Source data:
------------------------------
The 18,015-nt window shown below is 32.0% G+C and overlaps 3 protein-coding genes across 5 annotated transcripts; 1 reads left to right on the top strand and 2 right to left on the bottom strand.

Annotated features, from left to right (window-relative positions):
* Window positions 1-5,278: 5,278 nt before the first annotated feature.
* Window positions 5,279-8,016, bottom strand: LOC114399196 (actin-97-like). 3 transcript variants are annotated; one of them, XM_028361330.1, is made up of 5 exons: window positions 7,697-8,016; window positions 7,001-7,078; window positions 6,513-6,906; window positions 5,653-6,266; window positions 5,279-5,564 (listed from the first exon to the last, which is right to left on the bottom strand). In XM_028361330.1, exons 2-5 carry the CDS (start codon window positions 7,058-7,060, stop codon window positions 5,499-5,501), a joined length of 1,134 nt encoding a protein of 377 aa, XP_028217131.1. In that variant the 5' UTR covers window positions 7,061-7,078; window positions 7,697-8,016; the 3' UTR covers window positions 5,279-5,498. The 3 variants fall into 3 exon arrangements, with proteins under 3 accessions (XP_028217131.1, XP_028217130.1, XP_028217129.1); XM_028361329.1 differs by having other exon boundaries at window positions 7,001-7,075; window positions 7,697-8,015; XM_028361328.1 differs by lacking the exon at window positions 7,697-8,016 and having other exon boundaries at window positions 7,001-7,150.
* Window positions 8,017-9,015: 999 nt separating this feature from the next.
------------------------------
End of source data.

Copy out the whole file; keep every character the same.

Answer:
The 18,015-nt window shown below is 32.0% G+C and overlaps 3 protein-coding genes across 5 annotated transcripts; 1 reads left to right on the top strand and 2 right to left on the bottom strand.

Annotated features, from left to right (window-relative positions):
* Window positions 1-5,278: 5,278 nt before the first annotated feature.
* Window positions 5,279-8,016, bottom strand: LOC114399196 (actin-97-like). 3 transcript variants are annotated; one of them, XM_028361330.1, is made up of 5 exons: window positions 7,697-8,016; window positions 7,001-7,078; window positions 6,513-6,906; window positions 5,653-6,266; window positions 5,279-5,564 (listed from the first exon to the last, which is right to left on the bottom strand). In XM_028361330.1, exons 2-5 carry the CDS (start codon window positions 7,058-7,060, stop codon window positions 5,499-5,501), a joined length of 1,134 nt encoding a protein of 377 aa, XP_028217131.1. In that variant the 5' UTR covers window positions 7,061-7,078; window positions 7,697-8,016; the 3' UTR covers window positions 5,279-5,498. The 3 variants fall into 3 exon arrangements, with proteins under 3 accessions (XP_028217131.1, XP_028217130.1, XP_028217129.1); XM_028361329.1 differs by having other exon boundaries at window positions 7,001-7,075; window positions 7,697-8,015; XM_028361328.1 differs by lacking the exon at window positions 7,697-8,016 and having other exon boundaries at window positions 7,001-7,150.
* Window positions 8,017-9,015: 999 nt separating this feature from the next.